U.S. automaker General Motors will soon lose the ability to offer customers a discount on its electric vehicles, as Tesla cuts prices on all of its models to combat the same issue.
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GM hit a designated sales threshold – a cumulative 200,000 vehicles – which triggers a phase-out of the $7,500 federal tax credit for electric vehicles, Reuters reported on Wednesday, citing a person briefed on the matter. The automaker is said to have hit the sales figure in the fourth quarter, which suggests the credit will be halved – to $3,750 – around April. Following that timeline, the credit would fall further to $1,875 in October before being completely eliminated in April 2020.
After GM announced plans to shutter U.S. factories, the Trump administration threatened to cut subsidies to the U.S. automaker – including those for electric vehicles.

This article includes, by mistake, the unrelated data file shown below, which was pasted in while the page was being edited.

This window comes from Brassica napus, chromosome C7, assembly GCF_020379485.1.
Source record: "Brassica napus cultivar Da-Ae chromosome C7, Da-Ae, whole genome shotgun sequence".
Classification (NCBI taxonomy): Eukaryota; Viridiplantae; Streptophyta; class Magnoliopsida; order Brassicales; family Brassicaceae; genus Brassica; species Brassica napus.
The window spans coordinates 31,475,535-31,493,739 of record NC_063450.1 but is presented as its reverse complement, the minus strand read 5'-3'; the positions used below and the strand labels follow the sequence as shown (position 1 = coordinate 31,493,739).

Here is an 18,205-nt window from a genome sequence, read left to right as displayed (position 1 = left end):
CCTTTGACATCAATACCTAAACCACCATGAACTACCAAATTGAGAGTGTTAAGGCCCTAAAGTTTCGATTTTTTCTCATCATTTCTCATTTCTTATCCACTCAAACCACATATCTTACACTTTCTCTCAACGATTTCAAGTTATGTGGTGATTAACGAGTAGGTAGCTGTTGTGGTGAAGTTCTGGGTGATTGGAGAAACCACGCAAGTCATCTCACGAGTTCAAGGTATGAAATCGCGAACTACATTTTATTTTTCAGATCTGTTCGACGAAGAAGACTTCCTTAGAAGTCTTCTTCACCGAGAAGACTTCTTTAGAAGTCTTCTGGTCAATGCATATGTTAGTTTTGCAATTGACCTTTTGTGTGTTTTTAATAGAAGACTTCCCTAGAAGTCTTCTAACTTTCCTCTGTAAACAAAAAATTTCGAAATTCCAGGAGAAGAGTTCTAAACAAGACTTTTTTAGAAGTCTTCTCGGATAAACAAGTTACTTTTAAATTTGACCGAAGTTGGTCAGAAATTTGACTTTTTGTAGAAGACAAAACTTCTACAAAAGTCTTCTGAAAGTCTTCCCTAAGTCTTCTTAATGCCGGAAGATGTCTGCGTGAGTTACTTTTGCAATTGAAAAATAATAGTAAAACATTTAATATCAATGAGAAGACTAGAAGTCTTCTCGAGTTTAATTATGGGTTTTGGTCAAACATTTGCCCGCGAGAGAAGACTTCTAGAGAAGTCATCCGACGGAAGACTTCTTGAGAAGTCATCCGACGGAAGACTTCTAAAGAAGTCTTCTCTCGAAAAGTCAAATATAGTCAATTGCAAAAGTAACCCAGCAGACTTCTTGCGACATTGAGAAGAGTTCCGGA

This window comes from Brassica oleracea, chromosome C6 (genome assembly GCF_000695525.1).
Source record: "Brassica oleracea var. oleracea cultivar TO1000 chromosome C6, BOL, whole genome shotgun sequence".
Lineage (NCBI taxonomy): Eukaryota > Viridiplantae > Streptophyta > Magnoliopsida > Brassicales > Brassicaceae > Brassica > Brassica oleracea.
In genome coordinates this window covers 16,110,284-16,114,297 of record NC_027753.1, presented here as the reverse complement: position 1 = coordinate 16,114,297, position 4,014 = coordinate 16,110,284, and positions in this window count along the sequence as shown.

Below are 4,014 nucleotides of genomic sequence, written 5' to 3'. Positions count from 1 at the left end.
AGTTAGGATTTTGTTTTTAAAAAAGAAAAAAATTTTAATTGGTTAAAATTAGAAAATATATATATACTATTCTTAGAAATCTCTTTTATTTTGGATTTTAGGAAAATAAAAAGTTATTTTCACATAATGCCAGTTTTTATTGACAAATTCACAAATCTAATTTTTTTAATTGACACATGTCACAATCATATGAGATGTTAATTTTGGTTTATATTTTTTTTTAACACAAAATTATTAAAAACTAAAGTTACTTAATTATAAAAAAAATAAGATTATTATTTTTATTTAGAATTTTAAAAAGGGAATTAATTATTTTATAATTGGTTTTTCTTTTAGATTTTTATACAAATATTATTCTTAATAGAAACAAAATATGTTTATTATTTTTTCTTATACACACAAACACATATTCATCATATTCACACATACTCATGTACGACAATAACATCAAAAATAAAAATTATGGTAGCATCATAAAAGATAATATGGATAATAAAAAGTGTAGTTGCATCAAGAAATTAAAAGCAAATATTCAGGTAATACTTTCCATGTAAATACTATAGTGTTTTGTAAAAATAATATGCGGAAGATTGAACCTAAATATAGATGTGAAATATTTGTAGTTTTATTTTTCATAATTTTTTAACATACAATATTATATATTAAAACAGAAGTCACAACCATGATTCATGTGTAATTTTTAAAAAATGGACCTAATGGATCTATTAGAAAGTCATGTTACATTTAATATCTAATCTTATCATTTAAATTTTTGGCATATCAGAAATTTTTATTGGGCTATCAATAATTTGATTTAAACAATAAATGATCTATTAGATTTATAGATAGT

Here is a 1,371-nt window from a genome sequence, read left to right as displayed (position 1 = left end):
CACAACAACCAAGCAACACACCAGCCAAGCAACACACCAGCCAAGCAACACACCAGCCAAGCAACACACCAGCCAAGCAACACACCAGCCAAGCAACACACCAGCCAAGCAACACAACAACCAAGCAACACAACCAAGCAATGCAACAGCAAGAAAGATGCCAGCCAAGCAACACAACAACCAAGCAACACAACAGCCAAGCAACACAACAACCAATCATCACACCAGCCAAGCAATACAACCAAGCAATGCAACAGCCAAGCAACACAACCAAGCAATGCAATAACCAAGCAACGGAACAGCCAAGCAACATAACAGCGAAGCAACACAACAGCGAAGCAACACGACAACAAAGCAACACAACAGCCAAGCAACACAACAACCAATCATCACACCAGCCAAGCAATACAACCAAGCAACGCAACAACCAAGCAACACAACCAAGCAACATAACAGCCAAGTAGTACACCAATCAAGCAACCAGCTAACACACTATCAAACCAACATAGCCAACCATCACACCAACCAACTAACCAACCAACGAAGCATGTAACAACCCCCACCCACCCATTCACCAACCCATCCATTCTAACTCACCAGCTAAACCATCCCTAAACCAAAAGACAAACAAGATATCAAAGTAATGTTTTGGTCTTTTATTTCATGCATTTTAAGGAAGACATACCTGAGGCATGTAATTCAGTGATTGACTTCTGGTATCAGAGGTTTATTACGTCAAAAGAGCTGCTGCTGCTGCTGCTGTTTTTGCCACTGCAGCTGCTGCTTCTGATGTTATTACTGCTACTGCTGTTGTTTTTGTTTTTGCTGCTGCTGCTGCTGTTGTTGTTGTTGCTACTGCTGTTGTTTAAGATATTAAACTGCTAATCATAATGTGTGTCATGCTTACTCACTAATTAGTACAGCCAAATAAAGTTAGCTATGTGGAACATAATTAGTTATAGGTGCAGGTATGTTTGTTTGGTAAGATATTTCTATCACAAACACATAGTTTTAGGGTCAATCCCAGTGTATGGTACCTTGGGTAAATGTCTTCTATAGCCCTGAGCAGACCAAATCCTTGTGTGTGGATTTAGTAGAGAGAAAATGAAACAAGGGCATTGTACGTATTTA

GM did not immediately return FOX Business’ request for comment.
It was widely expected the automaker would hit 200,000 in sales by early 2019.
In a bid to boost profits, GM has narrowed its vehicle offerings, including a focus on its portfolio of electric models. It is scheduled to release two new electric cars in 2019, adding to a total of 20 by 2023.
Meanwhile, shares of Tesla plunged on Wednesday after the electric automaker announced it was slashing the price of its vehicles by $2,000 to combat the phasing out of the same federal tax credit. On Jan. 1, customers looking to purchase a Tesla were only eligible to receive $3,750 in tax credits after Tesla reached the 200,000 sales milestone last year. The credit will be entirely phased out by 2020.